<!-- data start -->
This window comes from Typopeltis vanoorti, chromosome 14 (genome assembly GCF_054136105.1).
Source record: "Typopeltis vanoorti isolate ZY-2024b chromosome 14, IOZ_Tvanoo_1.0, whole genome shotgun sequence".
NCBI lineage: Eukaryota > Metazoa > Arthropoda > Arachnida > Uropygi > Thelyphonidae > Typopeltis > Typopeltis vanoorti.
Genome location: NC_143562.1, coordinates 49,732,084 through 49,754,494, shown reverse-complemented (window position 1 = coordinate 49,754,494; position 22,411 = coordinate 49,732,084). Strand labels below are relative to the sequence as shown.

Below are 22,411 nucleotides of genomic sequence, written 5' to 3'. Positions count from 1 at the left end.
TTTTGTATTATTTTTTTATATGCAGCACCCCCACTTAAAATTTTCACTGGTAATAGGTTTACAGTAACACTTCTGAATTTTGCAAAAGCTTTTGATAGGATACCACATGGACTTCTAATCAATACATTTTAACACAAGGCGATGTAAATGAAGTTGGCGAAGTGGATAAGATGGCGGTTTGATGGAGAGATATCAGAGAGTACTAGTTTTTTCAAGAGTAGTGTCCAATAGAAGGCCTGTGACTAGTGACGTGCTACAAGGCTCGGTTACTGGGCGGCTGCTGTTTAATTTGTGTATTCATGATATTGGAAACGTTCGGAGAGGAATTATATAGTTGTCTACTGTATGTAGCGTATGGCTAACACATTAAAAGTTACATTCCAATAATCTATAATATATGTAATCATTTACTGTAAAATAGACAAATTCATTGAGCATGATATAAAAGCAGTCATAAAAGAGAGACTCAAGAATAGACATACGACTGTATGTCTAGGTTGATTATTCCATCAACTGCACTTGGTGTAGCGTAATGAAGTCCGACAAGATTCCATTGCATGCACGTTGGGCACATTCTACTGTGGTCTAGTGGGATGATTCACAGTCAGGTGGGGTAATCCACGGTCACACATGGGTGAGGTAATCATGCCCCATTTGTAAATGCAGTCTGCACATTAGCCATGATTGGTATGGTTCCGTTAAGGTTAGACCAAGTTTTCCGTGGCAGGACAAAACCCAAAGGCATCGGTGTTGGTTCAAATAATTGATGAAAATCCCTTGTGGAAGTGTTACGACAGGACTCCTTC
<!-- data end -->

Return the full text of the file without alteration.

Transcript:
This window comes from Typopeltis vanoorti, chromosome 14 (genome assembly GCF_054136105.1).
Source record: "Typopeltis vanoorti isolate ZY-2024b chromosome 14, IOZ_Tvanoo_1.0, whole genome shotgun sequence".
NCBI lineage: Eukaryota > Metazoa > Arthropoda > Arachnida > Uropygi > Thelyphonidae > Typopeltis > Typopeltis vanoorti.
Genome location: NC_143562.1, coordinates 49,732,084 through 49,754,494, shown reverse-complemented (window position 1 = coordinate 49,754,494; position 22,411 = coordinate 49,732,084). Strand labels below are relative to the sequence as shown.

Below are 22,411 nucleotides of genomic sequence, written 5' to 3'. Positions count from 1 at the left end.
TTTTGTATTATTTTTTTATATGCAGCACCCCCACTTAAAATTTTCACTGGTAATAGGTTTACAGTAACACTTCTGAATTTTGCAAAAGCTTTTGATAGGATACCACATGGACTTCTAATCAATACATTTTAACACAAGGCGATGTAAATGAAGTTGGCGAAGTGGATAAGATGGCGGTTTGATGGAGAGATATCAGAGAGTACTAGTTTTTTCAAGAGTAGTGTCCAATAGAAGGCCTGTGACTAGTGACGTGCTACAAGGCTCGGTTACTGGGCGGCTGCTGTTTAATTTGTGTATTCATGATATTGGAAACGTTCGGAGAGGAATTATATAGTTGTCTACTGTATGTAGCGTATGGCTAACACATTAAAAGTTACATTCCAATAATCTATAATATATGTAATCATTTACTGTAAAATAGACAAATTCATTGAGCATGATATAAAAGCAGTCATAAAAGAGAGACTCAAGAATAGACATACGACTGTATGTCTAGGTTGATTATTCCATCAACTGCACTTGGTGTAGCGTAATGAAGTCCGACAAGATTCCATTGCATGCACGTTGGGCACATTCTACTGTGGTCTAGTGGGATGATTCACAGTCAGGTGGGGTAATCCACGGTCACACATGGGTGAGGTAATCATGCCCCATTTGTAAATGCAGTCTGCACATTAGCCATGATTGGTATGGTTCCGTTAAGGTTAGACCAAGTTTTCCGTGGCAGGACAAAACCCAAAGGCATCGGTGTTGGTTCAAATAATTGATGAAAATCCCTTGTGGAAGTGTTACGACAGGACTCCTTC